Do yourself a favor. Take 20 minutes to watch this. Oh … and, the Oscar Meyer fortune he mentions? He gave it all away and then started United for a Fair Economy.
I’m still a bit in awe of Game 6 last night. Not sure I have the words yet … but lots of others have written some great stuff and I wanted to put it all in one place. Enjoy:
- Game 6 Revisited: “How Did This Happen?” by Jonah Keri at Grantland
- Cardinals World Series Game 6 and Game 7 factoids by Brian Walton at the Cardinal Nation Blog
- Cardinals’ Game 6 Win Could Be Best Ever by Jeff Passan at Yahoo! Sports
- Game Six by Joe Psnanski at SI.com
As I find more, I’ll try to add them here.
And, I’ll admit (and my twitter posts from last night will validate it), I had all but given up hope last night. It just started looking more and more like it wouldn’t be possible and more and more like the implosion I remembered as a child from the ’85 series that left me in tears as a 9-year old boy. And I’ll go ahead and say this now: I want like hell to see the Cardinals win Game Seven tonight. I’ll celebrate like a little boy. My friends who are Cubs fans will be mad at me and call me annoying and arrogant and I won’t care. But, even if I’m not celebrating tonight, even if we “only” made it to Game Seven, I will always have, and will always remember, Game Six. You can’t take that away from me.
Update: Colbert’s Super PAC gets Frank’s help with a focus group:
I flew overnight from Vancouver to be with you today. I landed in New York a few hours ago and caught a flight down here because I needed to tell you all in person that I think you’re awesome.I was raised by a teacher. My mother is a professor of early childhood education. And from the time I went to kindergarten through my senior year in high school, I went to public schools. I wouldn’t trade that education and experience for anything.I had incredible teachers. As I look at my life today, the things I value most about myself — my imagination, my love of acting, my passion for writing, my love of learning, my curiosity — all come from how I was parented and taught.
And none of these qualities that I’ve just mentioned — none of these qualities that I prize so deeply, that have brought me so much joy, that have brought me so much professional success — none of these qualities that make me who I am … can be tested.
I said before that I had incredible teachers. And that’s true. But it’s more than that. My teachers were EMPOWERED to teach me. Their time wasn’t taken up with a bunch of test prep — this silly drill and kill nonsense that any serious person knows doesn’t promote real learning. No, my teachers were free to approach me and every other kid in that classroom like an individual puzzle. They took so much care in figuring out who we were and how to best make the lessons resonate with each of us. They were empowered to unlock our potential. They were allowed to be teachers.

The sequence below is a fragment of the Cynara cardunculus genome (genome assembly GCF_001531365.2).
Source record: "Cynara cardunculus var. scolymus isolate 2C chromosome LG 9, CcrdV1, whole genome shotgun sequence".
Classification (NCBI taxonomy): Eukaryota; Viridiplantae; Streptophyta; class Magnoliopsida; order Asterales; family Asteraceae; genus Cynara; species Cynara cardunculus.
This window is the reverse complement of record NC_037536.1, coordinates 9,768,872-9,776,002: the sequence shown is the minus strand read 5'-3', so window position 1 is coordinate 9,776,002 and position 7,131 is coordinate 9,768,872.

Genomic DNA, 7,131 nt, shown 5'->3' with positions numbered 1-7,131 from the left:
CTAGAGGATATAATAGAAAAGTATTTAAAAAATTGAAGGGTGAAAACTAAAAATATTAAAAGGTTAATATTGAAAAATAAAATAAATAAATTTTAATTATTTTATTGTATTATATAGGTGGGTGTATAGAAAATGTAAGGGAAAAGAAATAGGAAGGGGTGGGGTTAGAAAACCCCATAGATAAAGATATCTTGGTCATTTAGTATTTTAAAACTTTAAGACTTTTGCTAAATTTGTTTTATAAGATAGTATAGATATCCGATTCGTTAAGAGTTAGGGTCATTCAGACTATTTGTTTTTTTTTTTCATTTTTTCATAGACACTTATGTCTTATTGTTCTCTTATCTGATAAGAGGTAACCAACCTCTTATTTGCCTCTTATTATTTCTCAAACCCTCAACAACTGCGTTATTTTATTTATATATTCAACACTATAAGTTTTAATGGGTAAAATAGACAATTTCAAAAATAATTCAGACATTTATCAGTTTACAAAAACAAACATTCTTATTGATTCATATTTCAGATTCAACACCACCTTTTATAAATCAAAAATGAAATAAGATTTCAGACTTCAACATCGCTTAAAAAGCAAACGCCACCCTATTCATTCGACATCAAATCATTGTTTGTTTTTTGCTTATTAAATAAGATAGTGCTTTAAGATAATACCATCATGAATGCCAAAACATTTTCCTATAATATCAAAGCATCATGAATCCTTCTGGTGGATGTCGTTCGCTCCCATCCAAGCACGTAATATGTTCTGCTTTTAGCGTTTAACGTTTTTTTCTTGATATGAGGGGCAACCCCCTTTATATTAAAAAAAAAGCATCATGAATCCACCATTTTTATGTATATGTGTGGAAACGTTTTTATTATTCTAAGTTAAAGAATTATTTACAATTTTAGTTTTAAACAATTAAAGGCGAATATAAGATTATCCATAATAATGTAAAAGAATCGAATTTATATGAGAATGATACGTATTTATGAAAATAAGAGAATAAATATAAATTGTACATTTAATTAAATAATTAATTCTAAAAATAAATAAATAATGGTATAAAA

Now don’t get me wrong. I did have a brush with standardized tests at one point. I remember because my mom went to the principal’s office and said, ‘My kid ain’t taking that. It’s stupid, it won’t tell you anything and it’ll just make him nervous.’ That was in the ’70s when you could talk like that.
I shudder to think that these tests are being used today to control where funding goes.
I don’t know where I would be today if my teachers’ job security was based on how I performed on some standardized test. If their very survival as teachers was based on whether I actually fell in love with the process of learning but rather if I could fill in the right bubble on a test. If they had to spend most of their time desperately drilling us and less time encouraging creativity and original ideas; less time knowing who we were, seeing our strengths and helping us realize our talents.
I honestly don’t know where I’d be today if that was the type of education I had. I sure as hell wouldn’t be here. I do know that.
This has been a horrible decade for teachers. I can’t imagine how demoralized you must feel. But I came here today to deliver an important message to you: As I get older, I appreciate more and more the teachers that I had growing up. And I’m not alone. There are millions of people just like me.
So the next time you’re feeling down, or exhausted, or unappreciated, or at the end of your rope; the next time you turn on the TV and see yourself called “overpaid;” the next time you encounter some simple-minded, punitive policy that’s been driven into your life by some corporate reformer who has literally never taught anyone anything. … Please know that there are millions of us behind you. You have an army of regular people standing right behind you, and our appreciation for what you do is so deeply felt. We love you, we thank you and we will always have your back.